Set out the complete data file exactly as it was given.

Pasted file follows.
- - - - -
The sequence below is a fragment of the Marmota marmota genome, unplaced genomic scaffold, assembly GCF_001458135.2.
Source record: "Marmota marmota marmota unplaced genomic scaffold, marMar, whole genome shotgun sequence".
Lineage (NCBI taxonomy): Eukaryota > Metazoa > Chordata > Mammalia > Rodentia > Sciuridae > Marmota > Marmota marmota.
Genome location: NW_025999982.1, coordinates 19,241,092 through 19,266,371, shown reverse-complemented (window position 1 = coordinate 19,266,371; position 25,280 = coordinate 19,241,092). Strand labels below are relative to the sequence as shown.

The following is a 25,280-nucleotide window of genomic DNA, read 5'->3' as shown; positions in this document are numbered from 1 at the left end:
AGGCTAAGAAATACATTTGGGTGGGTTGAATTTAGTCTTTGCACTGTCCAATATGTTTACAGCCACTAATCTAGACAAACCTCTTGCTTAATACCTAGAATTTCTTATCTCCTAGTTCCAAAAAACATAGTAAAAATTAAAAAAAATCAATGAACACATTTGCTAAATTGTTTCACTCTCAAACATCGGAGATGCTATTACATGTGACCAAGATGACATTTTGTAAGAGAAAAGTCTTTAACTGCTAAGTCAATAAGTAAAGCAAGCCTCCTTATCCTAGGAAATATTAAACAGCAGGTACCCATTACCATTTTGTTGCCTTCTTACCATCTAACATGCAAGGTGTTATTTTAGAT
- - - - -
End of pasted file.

The sequence below is a fragment of the Marmota marmota genome, unplaced genomic scaffold, assembly GCF_001458135.2.
Source record: "Marmota marmota marmota unplaced genomic scaffold, marMar, whole genome shotgun sequence".
Lineage (NCBI taxonomy): Eukaryota > Metazoa > Chordata > Mammalia > Rodentia > Sciuridae > Marmota > Marmota marmota.
Genome location: NW_025999982.1, coordinates 19,241,092 through 19,266,371, shown reverse-complemented (window position 1 = coordinate 19,266,371; position 25,280 = coordinate 19,241,092). Strand labels below are relative to the sequence as shown.

The following is a 25,280-nucleotide window of genomic DNA, read 5'->3' as shown; positions in this document are numbered from 1 at the left end:
AGGCTAAGAAATACATTTGGGTGGGTTGAATTTAGTCTTTGCACTGTCCAATATGTTTACAGCCACTAATCTAGACAAACCTCTTGCTTAATACCTAGAATTTCTTATCTCCTAGTTCCAAAAAACATAGTAAAAATTAAAAAAAATCAATGAACACATTTGCTAAATTGTTTCACTCTCAAACATCGGAGATGCTATTACATGTGACCAAGATGACATTTTGTAAGAGAAAAGTCTTTAACTGCTAAGTCAATAAGTAAAGCAAGCCTCCTTATCCTAGGAAATATTAAACAGCAGGTACCCATTACCATTTTGTTGCCTTCTTACCATCTAACATGCAAGGTGTTATTTTAGAT